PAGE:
Investor sentiment about Europe has been slowly turning positive, and economic indicators on the Continent are surprising analyst expectations across the board.
So is this the end of the panic?
We spoke to six leading economists at a variety of top financial services and research organisations, and asked them to respond to the question: “Is the euro crisis over? And if not, what next?”
These voices don’t necessarily represent the mix of optimistic and pessimistic crisis forecasts that are out there. But, it is worth noting that only one economist waxed optimistic that the “big crisis is over,” despite the systemic risks that remain.
In Europe, the muddle is the risk. It's not the breakup of the eurozone we need to fear in 2012 but a reactive, incremental approach to crisis management that will fail to satisfy investors and could push events beyond the control of political officials. The uncertainty and volatility we saw in 2011 has only just begun.
President of the Eurasia Group
The ECB's long-term repo has clearly lifted sentiment and probably postponed a banking crisis, which looked imminent in late 2011. But the broader euro crisis can only continue because policymakers still haven't addressed the underlying cause -- current and future imbalances in the euro area (and who pays for them). Only full fiscal transfers can keep the euro area together in its current form and there is evidently no political appetite for that. Instead, we have extreme austerity that will only compound the region's problems. At some point (possibly quite soon), Greece is likely to leave and then we'll get massive contagion and the probable breakdown of the euro area.
Director of Global Economics at Lombard Street Research
Is the euro crisis over? Certainly not, indeed we may not be able to say that with any confidence for a number of months, perhaps even years. But in the end, we believe the euro area should eventually emerge stronger with its current membership intact. To be sure, the conviction of our belief is not as high as we would like and the risks remain skewed to the negative.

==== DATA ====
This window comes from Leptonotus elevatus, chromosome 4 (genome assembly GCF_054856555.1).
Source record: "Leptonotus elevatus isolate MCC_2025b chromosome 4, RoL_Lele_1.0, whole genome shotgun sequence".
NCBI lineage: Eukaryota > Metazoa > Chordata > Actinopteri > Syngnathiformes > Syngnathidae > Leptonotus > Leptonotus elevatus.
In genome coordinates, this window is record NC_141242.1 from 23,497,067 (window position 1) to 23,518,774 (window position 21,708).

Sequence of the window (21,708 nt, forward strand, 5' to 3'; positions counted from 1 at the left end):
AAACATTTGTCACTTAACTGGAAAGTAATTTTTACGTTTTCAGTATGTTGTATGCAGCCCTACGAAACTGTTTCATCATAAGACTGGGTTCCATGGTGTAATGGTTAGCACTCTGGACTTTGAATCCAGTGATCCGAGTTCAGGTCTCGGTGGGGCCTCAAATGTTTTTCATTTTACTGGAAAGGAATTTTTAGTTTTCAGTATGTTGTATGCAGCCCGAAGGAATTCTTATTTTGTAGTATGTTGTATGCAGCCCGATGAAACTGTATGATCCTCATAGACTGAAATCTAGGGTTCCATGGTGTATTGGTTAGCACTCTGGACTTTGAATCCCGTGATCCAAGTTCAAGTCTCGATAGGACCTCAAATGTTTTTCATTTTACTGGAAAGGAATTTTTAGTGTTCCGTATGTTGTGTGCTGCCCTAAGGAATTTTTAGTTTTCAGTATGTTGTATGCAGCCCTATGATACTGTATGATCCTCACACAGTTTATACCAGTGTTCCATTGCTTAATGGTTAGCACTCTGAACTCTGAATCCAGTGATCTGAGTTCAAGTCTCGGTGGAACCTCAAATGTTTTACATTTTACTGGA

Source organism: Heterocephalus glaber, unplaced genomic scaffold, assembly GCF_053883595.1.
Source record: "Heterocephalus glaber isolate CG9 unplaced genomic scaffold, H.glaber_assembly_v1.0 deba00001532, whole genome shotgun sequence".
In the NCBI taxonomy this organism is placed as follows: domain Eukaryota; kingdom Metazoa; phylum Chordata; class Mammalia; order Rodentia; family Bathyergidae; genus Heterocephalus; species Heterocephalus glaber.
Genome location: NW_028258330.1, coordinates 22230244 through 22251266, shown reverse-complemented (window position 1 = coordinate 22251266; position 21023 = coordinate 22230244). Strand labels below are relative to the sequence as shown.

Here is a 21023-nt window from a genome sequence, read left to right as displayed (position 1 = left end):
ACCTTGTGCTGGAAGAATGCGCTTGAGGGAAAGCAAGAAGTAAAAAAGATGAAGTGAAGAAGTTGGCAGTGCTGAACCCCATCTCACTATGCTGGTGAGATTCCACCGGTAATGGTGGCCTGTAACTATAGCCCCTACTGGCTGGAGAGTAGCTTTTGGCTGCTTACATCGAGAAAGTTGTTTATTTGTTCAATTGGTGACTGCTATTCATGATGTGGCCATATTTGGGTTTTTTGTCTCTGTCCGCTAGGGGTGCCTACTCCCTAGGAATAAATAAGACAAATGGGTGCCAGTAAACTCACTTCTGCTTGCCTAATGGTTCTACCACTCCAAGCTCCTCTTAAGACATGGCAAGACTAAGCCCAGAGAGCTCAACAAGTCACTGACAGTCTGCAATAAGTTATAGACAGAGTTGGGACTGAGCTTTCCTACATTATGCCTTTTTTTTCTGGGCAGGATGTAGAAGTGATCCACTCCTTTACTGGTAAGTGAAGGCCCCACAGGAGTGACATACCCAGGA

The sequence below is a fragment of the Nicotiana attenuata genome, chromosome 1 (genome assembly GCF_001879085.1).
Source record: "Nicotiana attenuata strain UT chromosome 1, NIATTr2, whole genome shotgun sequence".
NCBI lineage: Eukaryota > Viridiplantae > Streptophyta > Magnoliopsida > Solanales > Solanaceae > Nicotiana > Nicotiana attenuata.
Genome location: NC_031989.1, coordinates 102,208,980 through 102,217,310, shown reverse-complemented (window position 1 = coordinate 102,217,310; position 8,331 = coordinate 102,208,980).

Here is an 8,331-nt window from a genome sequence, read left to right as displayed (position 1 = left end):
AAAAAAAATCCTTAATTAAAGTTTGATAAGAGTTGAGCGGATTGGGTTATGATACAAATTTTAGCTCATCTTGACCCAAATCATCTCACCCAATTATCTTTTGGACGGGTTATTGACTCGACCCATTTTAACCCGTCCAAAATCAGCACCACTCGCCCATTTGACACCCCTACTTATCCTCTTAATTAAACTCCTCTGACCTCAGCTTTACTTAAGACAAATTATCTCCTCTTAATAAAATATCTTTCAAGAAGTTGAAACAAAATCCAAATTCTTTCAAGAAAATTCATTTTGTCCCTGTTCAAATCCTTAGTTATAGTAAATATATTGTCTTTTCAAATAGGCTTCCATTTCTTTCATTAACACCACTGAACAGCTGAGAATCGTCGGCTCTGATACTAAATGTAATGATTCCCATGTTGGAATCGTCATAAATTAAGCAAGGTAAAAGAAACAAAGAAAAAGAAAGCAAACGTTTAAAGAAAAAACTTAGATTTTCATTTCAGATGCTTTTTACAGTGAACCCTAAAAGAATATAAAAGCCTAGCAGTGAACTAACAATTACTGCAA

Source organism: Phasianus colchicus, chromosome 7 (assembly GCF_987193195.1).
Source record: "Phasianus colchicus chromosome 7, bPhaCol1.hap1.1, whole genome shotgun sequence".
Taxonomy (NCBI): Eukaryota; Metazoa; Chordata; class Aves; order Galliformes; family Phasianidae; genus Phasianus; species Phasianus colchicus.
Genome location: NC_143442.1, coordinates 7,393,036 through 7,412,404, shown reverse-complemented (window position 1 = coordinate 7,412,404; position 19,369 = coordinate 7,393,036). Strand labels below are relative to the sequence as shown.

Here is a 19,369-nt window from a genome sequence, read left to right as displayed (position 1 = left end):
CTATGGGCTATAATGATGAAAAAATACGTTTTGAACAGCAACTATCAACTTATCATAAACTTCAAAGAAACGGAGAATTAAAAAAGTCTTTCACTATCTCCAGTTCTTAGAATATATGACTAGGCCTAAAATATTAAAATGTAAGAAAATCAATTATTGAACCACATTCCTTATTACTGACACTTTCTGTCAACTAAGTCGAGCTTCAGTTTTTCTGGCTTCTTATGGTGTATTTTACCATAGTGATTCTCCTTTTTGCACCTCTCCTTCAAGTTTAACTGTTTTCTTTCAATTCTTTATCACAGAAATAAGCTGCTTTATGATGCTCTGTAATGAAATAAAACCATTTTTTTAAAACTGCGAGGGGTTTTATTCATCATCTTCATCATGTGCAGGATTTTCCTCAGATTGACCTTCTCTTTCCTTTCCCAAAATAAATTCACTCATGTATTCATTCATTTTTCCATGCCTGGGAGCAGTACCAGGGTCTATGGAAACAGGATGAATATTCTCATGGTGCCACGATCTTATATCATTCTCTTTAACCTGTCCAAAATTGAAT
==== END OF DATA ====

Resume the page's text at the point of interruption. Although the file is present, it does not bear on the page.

The immediate risk relates to Greece and the restructuring of its debt which if handled badly could lead to damaging contagion and in the worst case, fragmentation of the monetary union itself.
If that stage can be successfully negotiated, the second priority for policymakers is to lower further sovereign yields in Italy and Spain, a precondition for restoring solvency in those countries; failure to do this could stretch the ability of those governments to fund themselves and would likely lead to serious impairment of banking sector balance sheets, dragging Europe into an even deeper recession as a result. But the policy tools are available to help avoid this bad outcome. The EFSF, perhaps augmented through leverage, and later this year the ESM, should provide short-term support to the euro area's impending financing needs. And to provide a credible backstop, the ECB is also likely to need to carry on providing ample liquidity to the banking system and to intervene more aggressively in sovereign markets. As agreement is secured on the long run fiscal governance issues, so it is more likely that the ECB will we more willing to play this role and help to bring yields down as needed.